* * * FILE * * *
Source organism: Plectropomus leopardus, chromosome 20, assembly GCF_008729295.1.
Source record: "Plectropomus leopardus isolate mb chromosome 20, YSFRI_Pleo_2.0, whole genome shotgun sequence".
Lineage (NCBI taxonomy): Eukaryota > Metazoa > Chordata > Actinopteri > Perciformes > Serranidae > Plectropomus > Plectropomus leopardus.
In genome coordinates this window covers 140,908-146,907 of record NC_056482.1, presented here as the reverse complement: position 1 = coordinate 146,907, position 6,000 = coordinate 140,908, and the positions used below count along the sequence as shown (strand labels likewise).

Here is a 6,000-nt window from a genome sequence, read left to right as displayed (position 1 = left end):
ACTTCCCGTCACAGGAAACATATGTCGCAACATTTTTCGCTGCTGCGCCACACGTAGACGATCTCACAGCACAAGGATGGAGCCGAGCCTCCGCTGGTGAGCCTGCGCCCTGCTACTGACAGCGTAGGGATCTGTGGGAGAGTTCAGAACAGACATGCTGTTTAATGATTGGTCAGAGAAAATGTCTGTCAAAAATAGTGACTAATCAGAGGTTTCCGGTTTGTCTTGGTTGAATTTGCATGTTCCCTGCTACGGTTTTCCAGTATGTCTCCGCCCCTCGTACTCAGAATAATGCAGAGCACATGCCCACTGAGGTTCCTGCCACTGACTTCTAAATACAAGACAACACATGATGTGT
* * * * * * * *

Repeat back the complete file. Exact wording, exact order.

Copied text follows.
Source organism: Plectropomus leopardus, chromosome 20, assembly GCF_008729295.1.
Source record: "Plectropomus leopardus isolate mb chromosome 20, YSFRI_Pleo_2.0, whole genome shotgun sequence".
Lineage (NCBI taxonomy): Eukaryota > Metazoa > Chordata > Actinopteri > Perciformes > Serranidae > Plectropomus > Plectropomus leopardus.
In genome coordinates this window covers 140,908-146,907 of record NC_056482.1, presented here as the reverse complement: position 1 = coordinate 146,907, position 6,000 = coordinate 140,908, and the positions used below count along the sequence as shown (strand labels likewise).

Here is a 6,000-nt window from a genome sequence, read left to right as displayed (position 1 = left end):
ACTTCCCGTCACAGGAAACATATGTCGCAACATTTTTCGCTGCTGCGCCACACGTAGACGATCTCACAGCACAAGGATGGAGCCGAGCCTCCGCTGGTGAGCCTGCGCCCTGCTACTGACAGCGTAGGGATCTGTGGGAGAGTTCAGAACAGACATGCTGTTTAATGATTGGTCAGAGAAAATGTCTGTCAAAAATAGTGACTAATCAGAGGTTTCCGGTTTGTCTTGGTTGAATTTGCATGTTCCCTGCTACGGTTTTCCAGTATGTCTCCGCCCCTCGTACTCAGAATAATGCAGAGCACATGCCCACTGAGGTTCCTGCCACTGACTTCTAAATACAAGACAACACATGATGTGT